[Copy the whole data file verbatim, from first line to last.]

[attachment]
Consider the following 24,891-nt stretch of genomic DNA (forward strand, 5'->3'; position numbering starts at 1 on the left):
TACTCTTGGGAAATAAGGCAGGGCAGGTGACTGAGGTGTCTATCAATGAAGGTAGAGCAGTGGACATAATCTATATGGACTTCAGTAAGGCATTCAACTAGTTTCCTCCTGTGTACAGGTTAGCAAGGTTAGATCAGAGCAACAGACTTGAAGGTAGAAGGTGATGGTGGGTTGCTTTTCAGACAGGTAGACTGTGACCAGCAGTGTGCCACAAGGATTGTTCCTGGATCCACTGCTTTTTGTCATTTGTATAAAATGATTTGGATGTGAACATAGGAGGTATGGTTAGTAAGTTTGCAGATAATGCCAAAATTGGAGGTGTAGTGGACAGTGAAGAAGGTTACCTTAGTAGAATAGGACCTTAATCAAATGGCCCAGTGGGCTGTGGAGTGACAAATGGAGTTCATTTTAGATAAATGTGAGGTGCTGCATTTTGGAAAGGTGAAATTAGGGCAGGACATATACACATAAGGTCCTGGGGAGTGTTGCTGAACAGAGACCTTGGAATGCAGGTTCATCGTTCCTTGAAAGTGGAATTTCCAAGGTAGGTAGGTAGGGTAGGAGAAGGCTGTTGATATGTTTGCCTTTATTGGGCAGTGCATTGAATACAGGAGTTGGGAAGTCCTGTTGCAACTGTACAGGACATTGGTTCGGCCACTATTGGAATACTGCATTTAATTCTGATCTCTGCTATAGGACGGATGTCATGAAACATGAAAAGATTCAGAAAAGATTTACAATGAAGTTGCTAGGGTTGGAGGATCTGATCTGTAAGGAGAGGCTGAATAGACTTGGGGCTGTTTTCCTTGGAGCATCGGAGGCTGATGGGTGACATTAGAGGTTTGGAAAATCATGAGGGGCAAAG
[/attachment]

Consider the following 24,891-nt stretch of genomic DNA (forward strand, 5'->3'; position numbering starts at 1 on the left):
TACTCTTGGGAAATAAGGCAGGGCAGGTGACTGAGGTGTCTATCAATGAAGGTAGAGCAGTGGACATAATCTATATGGACTTCAGTAAGGCATTCAACTAGTTTCCTCCTGTGTACAGGTTAGCAAGGTTAGATCAGAGCAACAGACTTGAAGGTAGAAGGTGATGGTGGGTTGCTTTTCAGACAGGTAGACTGTGACCAGCAGTGTGCCACAAGGATTGTTCCTGGATCCACTGCTTTTTGTCATTTGTATAAAATGATTTGGATGTGAACATAGGAGGTATGGTTAGTAAGTTTGCAGATAATGCCAAAATTGGAGGTGTAGTGGACAGTGAAGAAGGTTACCTTAGTAGAATAGGACCTTAATCAAATGGCCCAGTGGGCTGTGGAGTGACAAATGGAGTTCATTTTAGATAAATGTGAGGTGCTGCATTTTGGAAAGGTGAAATTAGGGCAGGACATATACACATAAGGTCCTGGGGAGTGTTGCTGAACAGAGACCTTGGAATGCAGGTTCATCGTTCCTTGAAAGTGGAATTTCCAAGGTAGGTAGGTAGGGTAGGAGAAGGCTGTTGATATGTTTGCCTTTATTGGGCAGTGCATTGAATACAGGAGTTGGGAAGTCCTGTTGCAACTGTACAGGACATTGGTTCGGCCACTATTGGAATACTGCATTTAATTCTGATCTCTGCTATAGGACGGATGTCATGAAACATGAAAAGATTCAGAAAAGATTTACAATGAAGTTGCTAGGGTTGGAGGATCTGATCTGTAAGGAGAGGCTGAATAGACTTGGGGCTGTTTTCCTTGGAGCATCGGAGGCTGATGGGTGACATTAGAGGTTTGGAAAATCATGAGGGGCAAAG